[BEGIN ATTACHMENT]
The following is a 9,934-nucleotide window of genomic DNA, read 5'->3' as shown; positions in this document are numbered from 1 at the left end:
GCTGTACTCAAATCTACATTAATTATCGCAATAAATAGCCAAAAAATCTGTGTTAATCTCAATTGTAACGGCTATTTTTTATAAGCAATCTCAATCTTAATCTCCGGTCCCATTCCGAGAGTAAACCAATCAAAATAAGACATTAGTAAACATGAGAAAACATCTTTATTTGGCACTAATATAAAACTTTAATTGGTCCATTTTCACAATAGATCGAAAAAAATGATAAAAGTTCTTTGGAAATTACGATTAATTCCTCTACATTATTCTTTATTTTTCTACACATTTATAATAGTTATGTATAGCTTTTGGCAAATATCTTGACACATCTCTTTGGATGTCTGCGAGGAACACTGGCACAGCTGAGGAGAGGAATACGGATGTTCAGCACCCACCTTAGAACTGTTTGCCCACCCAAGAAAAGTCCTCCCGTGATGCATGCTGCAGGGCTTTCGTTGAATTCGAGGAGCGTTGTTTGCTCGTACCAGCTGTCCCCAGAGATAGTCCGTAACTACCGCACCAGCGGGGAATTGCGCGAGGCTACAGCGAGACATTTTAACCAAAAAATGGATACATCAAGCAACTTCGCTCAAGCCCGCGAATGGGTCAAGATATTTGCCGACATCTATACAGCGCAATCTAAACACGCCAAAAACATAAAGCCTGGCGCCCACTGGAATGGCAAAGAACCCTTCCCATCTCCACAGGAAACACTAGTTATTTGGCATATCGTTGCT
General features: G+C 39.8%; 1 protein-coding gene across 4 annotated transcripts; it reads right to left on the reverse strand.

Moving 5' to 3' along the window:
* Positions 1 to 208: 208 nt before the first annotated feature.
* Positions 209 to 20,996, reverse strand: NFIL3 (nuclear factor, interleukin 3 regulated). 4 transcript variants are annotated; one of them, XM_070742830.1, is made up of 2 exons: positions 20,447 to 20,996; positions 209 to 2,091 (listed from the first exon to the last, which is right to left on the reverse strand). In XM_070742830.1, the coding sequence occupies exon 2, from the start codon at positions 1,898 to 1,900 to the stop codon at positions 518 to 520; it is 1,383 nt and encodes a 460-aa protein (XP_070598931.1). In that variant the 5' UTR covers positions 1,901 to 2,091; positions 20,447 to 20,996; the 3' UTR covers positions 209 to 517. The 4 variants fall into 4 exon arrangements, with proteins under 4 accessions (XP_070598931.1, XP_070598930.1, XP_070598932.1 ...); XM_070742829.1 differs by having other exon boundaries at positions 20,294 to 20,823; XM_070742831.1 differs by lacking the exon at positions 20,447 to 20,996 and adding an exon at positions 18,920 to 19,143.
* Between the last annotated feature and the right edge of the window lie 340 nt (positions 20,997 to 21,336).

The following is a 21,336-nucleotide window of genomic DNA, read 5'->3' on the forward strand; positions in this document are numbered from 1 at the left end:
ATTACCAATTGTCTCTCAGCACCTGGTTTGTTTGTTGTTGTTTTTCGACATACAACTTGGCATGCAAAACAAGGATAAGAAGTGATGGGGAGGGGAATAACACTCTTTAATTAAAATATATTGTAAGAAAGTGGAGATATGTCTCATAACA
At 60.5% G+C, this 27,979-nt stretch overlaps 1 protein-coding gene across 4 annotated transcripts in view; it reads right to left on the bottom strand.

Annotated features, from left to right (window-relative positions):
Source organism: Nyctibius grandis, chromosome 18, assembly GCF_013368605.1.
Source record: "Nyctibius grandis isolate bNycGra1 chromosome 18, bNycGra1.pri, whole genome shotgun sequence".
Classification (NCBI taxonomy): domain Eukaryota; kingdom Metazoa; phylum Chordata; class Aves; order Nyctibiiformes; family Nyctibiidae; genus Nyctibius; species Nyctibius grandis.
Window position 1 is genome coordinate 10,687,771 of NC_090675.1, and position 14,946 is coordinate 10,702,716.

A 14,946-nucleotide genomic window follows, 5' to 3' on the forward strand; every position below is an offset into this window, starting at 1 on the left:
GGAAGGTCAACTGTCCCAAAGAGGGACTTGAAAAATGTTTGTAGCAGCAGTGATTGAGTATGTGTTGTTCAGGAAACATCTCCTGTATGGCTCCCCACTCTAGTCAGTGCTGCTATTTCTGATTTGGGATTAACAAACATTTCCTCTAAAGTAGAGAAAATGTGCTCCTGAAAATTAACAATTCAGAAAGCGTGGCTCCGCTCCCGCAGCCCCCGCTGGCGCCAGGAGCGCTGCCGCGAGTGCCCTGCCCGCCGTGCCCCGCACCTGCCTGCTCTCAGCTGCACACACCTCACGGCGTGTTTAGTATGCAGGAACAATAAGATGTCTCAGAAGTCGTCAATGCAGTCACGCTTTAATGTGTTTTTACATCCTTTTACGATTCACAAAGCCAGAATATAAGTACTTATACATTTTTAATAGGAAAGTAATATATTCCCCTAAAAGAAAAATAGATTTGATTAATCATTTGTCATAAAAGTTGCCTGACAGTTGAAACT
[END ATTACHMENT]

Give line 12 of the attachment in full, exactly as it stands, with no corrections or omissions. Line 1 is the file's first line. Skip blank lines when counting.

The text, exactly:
Source organism: Nyctibius grandis, chromosome 18, assembly GCF_013368605.1.